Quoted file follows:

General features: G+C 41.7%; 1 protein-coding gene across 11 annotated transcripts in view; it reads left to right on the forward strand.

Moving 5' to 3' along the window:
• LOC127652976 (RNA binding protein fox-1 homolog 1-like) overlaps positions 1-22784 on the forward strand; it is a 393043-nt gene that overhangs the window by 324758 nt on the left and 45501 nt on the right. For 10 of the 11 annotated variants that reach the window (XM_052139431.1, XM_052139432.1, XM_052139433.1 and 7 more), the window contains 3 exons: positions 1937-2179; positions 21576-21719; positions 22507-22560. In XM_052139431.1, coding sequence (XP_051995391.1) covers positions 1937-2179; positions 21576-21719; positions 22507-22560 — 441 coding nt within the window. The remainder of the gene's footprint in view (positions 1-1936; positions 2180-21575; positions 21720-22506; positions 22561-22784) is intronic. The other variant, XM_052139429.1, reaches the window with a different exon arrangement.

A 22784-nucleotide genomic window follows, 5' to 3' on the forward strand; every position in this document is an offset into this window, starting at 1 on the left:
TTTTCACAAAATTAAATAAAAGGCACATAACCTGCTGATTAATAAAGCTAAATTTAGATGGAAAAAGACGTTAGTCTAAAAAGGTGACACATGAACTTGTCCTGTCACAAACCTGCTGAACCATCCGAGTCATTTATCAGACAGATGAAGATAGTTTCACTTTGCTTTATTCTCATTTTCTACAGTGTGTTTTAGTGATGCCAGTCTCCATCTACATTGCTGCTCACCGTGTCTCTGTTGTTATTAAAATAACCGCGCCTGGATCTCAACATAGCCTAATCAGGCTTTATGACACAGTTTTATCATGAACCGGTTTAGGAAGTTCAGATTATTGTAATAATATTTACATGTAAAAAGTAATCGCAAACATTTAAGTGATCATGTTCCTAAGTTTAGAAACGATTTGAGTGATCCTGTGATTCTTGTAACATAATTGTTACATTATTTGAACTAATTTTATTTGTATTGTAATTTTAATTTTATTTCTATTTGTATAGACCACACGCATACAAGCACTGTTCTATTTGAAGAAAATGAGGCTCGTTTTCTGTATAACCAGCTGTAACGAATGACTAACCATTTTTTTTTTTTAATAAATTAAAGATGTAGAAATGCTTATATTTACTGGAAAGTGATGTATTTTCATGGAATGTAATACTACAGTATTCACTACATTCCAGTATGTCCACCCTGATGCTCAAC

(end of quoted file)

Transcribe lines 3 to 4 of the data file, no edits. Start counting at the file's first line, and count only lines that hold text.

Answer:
• LOC127652976 (RNA binding protein fox-1 homolog 1-like) overlaps positions 1-22784 on the forward strand; it is a 393043-nt gene that overhangs the window by 324758 nt on the left and 45501 nt on the right. For 10 of the 11 annotated variants that reach the window (XM_052139431.1, XM_052139432.1, XM_052139433.1 and 7 more), the window contains 3 exons: positions 1937-2179; positions 21576-21719; positions 22507-22560. In XM_052139431.1, coding sequence (XP_051995391.1) covers positions 1937-2179; positions 21576-21719; positions 22507-22560 — 441 coding nt within the window. The remainder of the gene's footprint in view (positions 1-1936; positions 2180-21575; positions 21720-22506; positions 22561-22784) is intronic. The other variant, XM_052139429.1, reaches the window with a different exon arrangement.

A 22784-nucleotide genomic window follows, 5' to 3' on the forward strand; every position in this document is an offset into this window, starting at 1 on the left: